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11 October 2017

Indium gallium nitride quantum dot microcavity light emission

Researchers in China have developed tunable indium gallium nitride (InGaN) quantum dot (QD) microcavity (MC) visible light emitters with a 129nm wavelength range from yellow-green to violet from electrical pumping [Yang Mei et al, Appl. Phys. Lett., vol111, p121107, 2017]. The device included distributed Bragg reflectors (DBR) forming the Fabry-Perot cavity.

The team from Xiamen University, East China Normal University, Suzhou Institute of Nano-tech and Nano-bionics (SINANO) and China Academy of Engineering Physics comment: “As the first electrically driven III-V nitride semiconductor based tunable MC light emitter with a tuning range of 129nm, the device is promising for applications such as in wide-gamut compact displays and projectors.”

The researchers also believe that biomedical, mood-lighting, and broad-band communication applications could benefit from monolithic broadband and wavelength tunable light sources.

The semiconductor material (Table 1) was grown on (0001) c-plane sapphire using metal-organic chemical vapor deposition (MOCVD). The QD layer was grown in Stranski-Krastanov mode at 670°C for high indium content. The subsequent GaN barrier was applied in two steps: at 670°C as a 2nm-thick matrix for the QDs to inhibit indium desorption, and then ramped up to 850°C for the 8nm barrier material.

Table 1: Detailed structure of epitaxial wafer.

Layer structure Composition Thickness (nm)
Substrate Flat sapphire  
u-GaN u-GaN 1000
n-GaN n-GaN 4000
Lower cladding layer n-Al0.1Ga0.9N 800
Lower waveguide layer n-In0.03Ga0.97N 130
Active layers (2 periods) In0.27Ga0.73N/GaN 2.5/10
Upper waveguide layer p-In0.03Ga0.97N 85
Electron-blocking layer p-Al0.2Ga0.8N 25
Upper cladding layer p-Al0.1Ga0.9N 600
Contacting layer p++In0.12Ga0.88N 20

The QD density was ~1.5x1010/cm2. The indium content was 27%. The dot diameters ranged between 20nm and 60nm. The heights averaged ~2.5nm. Photoluminescence showed a broad spectrum with emissions between 420m and 600nm wavelength. The spread is attributed to variations in dot size and InGaN composition. As the pump power increased there was a blue shift in the spectrum caused by broadening in the small-wavelength region. The researchers attribute this to band filling effects making the bandgap effectively wider.

The electrically pumped MC light emitter (Figure 1) was fabricated first by depositing a 30nm indium tin oxide (ITO) current/spreader layer and ohmic contact on the p-GaN surface of the semiconductor material. The ITO was patterned into a 10μm circular disk to give a narrow current flow path. Silicon dioxide (SiO2) was applied to confine the current aperture to the ITO region. The p-contact electrode consisted of chromium/gold deposited on the SiO2 in a ring that contacted with the ITO. The p-side of the device was completed with 12.5-layer-pairs of tantalum oxide (Ta2O5) and silicon dioxide formed into a 15μm-diameter DBR and 150μm-thick electro-plated copper.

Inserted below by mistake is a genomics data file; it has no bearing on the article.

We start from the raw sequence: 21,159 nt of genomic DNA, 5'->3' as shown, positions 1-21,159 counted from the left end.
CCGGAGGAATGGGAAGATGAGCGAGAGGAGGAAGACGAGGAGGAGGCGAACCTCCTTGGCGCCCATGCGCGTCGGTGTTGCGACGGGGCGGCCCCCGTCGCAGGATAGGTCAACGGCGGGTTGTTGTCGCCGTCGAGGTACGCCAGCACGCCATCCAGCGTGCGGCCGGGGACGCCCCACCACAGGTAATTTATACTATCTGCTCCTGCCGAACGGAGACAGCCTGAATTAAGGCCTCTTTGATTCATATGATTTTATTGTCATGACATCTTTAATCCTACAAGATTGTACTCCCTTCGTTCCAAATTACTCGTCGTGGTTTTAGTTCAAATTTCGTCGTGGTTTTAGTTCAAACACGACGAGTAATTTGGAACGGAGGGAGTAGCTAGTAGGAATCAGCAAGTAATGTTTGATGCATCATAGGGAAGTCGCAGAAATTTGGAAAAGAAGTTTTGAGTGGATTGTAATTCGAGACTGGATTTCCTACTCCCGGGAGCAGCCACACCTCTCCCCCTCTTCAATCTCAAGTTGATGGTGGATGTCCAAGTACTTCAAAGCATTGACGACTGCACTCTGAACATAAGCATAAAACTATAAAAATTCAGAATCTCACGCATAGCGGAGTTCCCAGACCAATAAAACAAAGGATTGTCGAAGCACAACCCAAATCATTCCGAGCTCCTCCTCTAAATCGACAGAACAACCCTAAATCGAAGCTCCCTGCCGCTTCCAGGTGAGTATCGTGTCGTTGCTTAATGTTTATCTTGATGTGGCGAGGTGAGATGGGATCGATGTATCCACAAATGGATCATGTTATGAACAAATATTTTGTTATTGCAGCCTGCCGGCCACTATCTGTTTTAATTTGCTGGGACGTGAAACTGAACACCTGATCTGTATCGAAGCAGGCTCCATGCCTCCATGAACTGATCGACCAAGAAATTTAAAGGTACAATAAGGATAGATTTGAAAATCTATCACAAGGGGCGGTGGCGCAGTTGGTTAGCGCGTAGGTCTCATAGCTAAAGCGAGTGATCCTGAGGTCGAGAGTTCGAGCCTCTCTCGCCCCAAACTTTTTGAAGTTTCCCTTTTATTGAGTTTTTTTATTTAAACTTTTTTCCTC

Figure 1: (a) Atomic force microscope 2μmx2μm image of uncapped QDs. (b) Cross-sectional schematic of fabricated InGaN QD MC light emitter.

The n-side was fabricated by removing the sapphire growth wafer through laser lift-off and thinning down to the n-GaN with inductively coupled plasma etch and chemical mechanical polishing (CMP). The n-contact electrode was again chromium gold. The top DBR consisted of 11.5-pairs of Ta2O5/SiO2. The devices were singulated using inductively coupled plasma etch.

Electrical injection without the n-side DBR gave an emission spectrum that was modulated by interference from reflection between the bottom DBR and top GaN/air interface. At low current injection of ~20μA, the emission was dominated by longer wavelengths between 540nm and 570nm. At higher currents the dominant region blue-shifted to 480-520nm. The researchers attribute the changes to the carrier capture and emission properties of the dots with larger QDs dominating at low current and smaller ones at high current. There was a gap in the emissions in the range 530-540nm.

Figure 2: Electroluminescence spectra of MC light emitter at (a) low, (b) medium, and (c) high injected current. All spectra offset along y-axis for clarity.

Cavity effect became more obvious when the second DBR was added. The linewidths were 1.14nm, close to the 1nm limit of the spectrometer. The mode spacings suggested a cavity length of 4.5μm, around 18 wavelengths. The cavity’s quality factor (Q) was around 495. The wavelength composition of the emissions at low current grouped around 560nm (G1, Figure 2). Shorter-wavelength components at ~500nm (G2) and ~440nm (G3) emerge at higher current. The three groups are approximately equal in intensity at around 1mA injection. At 20mA, the emission from G3 was about 7x that from G1.

The 129nm tuning range covered the range from 564nm (yellow-green) to 435nm (violet). The emissions were suppressed around 530nm (SG1) and 470nm (SG2). Simulations suggest that the high emission regions G1-3 correspond to the active QD region being at anti-nodes of the standing waves in the cavity. By contrast, the suppressed groups SG1-2 correspond to the QDs being at nodes of the radiation field.

Tags: InGaN InGaN Quantum Dot MOCVD

Visit:  http://dx.doi.org/10.1063/1.4994945

The author Mike Cooke is a freelance technology journalist who has worked in the semiconductor and advanced technology sectors since 1997.

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